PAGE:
“Orientation is also when students are most eager to jump in,” she said. “I think that if we can craft something for Orientation that puts people in the right frame of mind to start exploring their own identity … I think that that would be a good place to start.”
To create a more lasting change in how students understand identity and diversity, some members of the committee were in favor of a mandatory first-year seminar that would take a more academic format and feature lectures from various professors.
This idea, too, faced some opposition, particularly due to concerns over faculty resistance to curriculum changes. “If getting changes to the curriculum is too big of an obstacle, maybe adding a requirement” that students attend a certain number of common hour or other discussions in order to graduate would be feasible, said Britt, voicing yet another option for the committee’s model.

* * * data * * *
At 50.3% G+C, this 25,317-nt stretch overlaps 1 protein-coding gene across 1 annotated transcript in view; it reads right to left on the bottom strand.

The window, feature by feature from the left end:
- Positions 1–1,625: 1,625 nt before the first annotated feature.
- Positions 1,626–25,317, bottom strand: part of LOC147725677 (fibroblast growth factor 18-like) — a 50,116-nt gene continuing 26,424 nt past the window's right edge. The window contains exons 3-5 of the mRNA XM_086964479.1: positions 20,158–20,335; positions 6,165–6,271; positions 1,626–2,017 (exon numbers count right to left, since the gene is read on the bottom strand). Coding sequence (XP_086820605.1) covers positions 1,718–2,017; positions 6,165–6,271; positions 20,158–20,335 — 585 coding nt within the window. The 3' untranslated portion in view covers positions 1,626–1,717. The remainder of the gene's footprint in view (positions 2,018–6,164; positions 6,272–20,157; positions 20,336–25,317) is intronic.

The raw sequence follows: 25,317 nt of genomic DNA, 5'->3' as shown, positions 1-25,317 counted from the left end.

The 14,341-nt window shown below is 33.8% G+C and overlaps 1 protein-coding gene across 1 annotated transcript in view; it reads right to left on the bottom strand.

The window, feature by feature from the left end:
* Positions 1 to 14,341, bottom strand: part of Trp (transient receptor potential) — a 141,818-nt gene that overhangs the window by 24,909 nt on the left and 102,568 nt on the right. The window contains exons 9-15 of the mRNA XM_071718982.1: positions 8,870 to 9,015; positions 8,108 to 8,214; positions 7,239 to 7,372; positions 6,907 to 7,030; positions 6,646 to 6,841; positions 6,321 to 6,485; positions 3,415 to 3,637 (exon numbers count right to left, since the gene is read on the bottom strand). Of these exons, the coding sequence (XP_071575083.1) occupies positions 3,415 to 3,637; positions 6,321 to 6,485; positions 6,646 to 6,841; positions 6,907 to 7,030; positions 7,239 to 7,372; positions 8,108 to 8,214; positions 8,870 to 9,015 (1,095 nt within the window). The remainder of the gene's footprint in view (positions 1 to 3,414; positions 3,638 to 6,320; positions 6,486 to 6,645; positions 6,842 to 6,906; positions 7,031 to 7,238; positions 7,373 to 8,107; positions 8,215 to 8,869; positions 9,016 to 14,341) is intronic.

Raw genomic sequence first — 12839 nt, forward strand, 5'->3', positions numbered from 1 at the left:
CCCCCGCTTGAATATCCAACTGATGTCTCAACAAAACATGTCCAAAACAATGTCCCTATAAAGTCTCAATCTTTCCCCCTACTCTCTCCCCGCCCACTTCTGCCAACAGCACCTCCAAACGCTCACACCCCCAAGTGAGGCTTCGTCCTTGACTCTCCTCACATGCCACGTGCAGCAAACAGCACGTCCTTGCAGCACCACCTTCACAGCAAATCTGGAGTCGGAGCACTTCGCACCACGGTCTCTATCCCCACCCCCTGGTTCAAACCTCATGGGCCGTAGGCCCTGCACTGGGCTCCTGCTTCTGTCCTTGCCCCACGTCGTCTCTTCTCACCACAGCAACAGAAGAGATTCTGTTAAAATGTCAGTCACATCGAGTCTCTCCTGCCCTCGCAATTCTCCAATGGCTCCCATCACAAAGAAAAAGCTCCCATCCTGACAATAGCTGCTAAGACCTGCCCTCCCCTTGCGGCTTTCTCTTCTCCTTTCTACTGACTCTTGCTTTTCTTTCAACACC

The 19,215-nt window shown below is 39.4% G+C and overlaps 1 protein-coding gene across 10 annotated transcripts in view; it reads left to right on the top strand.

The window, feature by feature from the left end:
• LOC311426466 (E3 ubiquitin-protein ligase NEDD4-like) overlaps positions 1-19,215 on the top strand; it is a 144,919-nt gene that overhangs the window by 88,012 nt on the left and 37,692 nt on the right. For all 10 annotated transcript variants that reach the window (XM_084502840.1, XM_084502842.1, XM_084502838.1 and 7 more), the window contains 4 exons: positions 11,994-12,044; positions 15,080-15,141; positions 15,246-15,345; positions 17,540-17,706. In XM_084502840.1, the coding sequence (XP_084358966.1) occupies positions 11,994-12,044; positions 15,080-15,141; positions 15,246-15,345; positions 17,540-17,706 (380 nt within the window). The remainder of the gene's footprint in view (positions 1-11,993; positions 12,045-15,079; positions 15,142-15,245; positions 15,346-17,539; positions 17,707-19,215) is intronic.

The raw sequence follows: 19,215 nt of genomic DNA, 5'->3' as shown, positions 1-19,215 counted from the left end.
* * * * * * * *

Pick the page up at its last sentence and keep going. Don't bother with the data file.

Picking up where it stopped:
Britt also referenced a suggestion made by President Sean Decatur in a Discrimination Advisor meeting last fall, which would provide a middle ground between an orientation week program and a semester-long seminar. His vision was to utilize the six-week period between orientation and matriculation for a series of lectures and discussions that students would be expected to attend.
Lisa Swaim, director of off-campus study, voiced her concern surrounding a mandatory first-year program as “students are all at different developmental stages, and if you engage them when they’re not ready it will backfire.”
Tacci Smith, associate dean of students and director of new student orientation and community service, said that “what seems to work best in a lot of ways is a top down structure. … Younger students following the lead of upperclass students.” She suggested the committee focus on upperclassman in their considerations as much as first-year students, because trying to change things from the first years up would be “an uphill battle.”